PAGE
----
It’s not just our feelings about stardom that have changed in the last 50 years. It’s our idea of the body. One of the joys of watching AMC’s Mad Men’ is the arch pleasure it takes in the archetypal body of the 1960s woman. The camera doesn’t ogle the hourglasses and pear shapes. It seems to study them with a kind of documentary care…”

Wesley Morris, Boston Globe

Capote on Marilyn, Elizabeth

In tribute to Elizabeth Taylor, The Telegraph has published a 1974 essay by Truman Capote on the great star. He made some interesting references to Marilyn as well:

‘At this point I recalled a conversation I’d once had with Marilyn Monroe (not that I’m making a comparison between Taylor and Monroe; they were different birds, the first being a take-or-leave-it professional, the other a morbidly uncertain, naturally gifted primitive). But Monroe’s moral attitude was similar: “I don’t believe in casual sex. Right or wrong, if I go for a guy, I feel I ought to marry him. I don’t know why. Stupid, maybe. But that’s just the way I feel. Or if not that, then it should have meaning. Other than something only physical. Funny, when you think of the reputation I have. And maybe deserve. Only I don’t think so. Deserve it, I mean. People just don’t understand what can happen to you. Without your real consent at all. Inside consent.” ‘

Another, lesser-known quality that Elizabeth shared with Marilyn was a love of literature:

‘The second surprise was how well-read Taylor seemed to be – not that she made anything of it, or posed as an intellectual, but clearly she cared about books and, in haphazard style, had absorbed a large number of them. And she discussed them with considerable understanding of the literary process…’

Capote concludes that Monroe, Taylor, and Judy Garland, despite their differences, were all risk-taskers:

‘… Not like Marilyn Monroe and Judy Garland, both of whom had yearned to go over the horizon, some darker rainbow, and before succeeding, had attempted the voyage innumerable times. And yet there was some common thread between these three, Taylor, Monroe, Garland – I knew the last two fairly well, and yes, there was something. An emotional extremism, a dangerously greater need to be loved than to love, the hotheaded willingness of an incompetent gambler to throw good money after bad.’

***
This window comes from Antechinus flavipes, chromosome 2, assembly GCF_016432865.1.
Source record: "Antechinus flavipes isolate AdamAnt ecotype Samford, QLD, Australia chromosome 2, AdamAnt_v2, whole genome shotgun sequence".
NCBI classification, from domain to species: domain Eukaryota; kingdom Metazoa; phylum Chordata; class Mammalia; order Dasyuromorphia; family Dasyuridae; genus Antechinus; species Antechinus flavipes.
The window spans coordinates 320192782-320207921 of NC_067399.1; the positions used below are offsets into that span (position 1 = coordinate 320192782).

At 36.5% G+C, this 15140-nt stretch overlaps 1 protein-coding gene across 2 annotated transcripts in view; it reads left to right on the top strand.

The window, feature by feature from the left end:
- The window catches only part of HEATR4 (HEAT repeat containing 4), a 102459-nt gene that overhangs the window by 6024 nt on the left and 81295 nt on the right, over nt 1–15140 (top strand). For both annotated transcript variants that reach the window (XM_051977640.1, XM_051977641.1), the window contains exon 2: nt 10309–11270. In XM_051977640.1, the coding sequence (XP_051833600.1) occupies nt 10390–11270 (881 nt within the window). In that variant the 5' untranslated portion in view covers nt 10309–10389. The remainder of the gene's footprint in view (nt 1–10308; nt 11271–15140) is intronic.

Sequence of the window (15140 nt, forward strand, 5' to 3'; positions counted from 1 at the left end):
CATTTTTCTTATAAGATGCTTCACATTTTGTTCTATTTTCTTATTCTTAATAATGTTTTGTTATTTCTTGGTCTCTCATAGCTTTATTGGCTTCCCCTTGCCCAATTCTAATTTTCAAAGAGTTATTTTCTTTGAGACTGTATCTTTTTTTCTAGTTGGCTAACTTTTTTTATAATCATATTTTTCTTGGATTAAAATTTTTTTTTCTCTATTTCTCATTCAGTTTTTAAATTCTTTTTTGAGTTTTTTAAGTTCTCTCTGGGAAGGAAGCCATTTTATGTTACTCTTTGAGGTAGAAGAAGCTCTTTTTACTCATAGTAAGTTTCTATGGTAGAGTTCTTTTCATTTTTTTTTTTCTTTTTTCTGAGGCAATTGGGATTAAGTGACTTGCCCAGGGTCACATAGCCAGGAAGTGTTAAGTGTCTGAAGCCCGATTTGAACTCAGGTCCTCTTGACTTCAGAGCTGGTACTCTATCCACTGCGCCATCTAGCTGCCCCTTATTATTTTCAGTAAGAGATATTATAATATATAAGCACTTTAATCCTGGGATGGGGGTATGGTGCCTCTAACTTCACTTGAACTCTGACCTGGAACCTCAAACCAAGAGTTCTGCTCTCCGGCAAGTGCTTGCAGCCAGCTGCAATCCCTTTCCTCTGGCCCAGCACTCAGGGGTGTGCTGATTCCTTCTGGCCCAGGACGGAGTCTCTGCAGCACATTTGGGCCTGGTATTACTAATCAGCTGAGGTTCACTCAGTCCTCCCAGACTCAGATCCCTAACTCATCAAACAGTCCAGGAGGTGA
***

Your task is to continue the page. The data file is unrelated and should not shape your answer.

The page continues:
‘Elizabeth Taylor’ is also published in A Capote Reader, alongside Capote’s portrait of Marilyn, ‘A Beautiful Child’.

‘The Girl’ and Eddie Fisher

“I have the biggest thing for Eddie Fisher…”

So says Marilyn Monroe as ‘The Girl’ in The Seven Year Itch (1955.) One of the most popular singers of the post-war era, Fisher’s career was later overshadowed by his messy love life (as Liz Smith noted in her column yesterday.)

He also starred with then-wife Elizabeth Taylor in Butterfield 8 (1960), and was the father of actress and novelist, Carrie Fisher (his daughter from a previous marriage to another movie star, Debbie Reynolds.)

Marilyn met Eddie Fisher for real at least once, in 1961, when he performed at The Sands, Las Vegas, alongside Frank Sinatra.

Fisher died last week in Berkley, California, of complications following hip surgery. He was 82.

Thanks to Robert Siney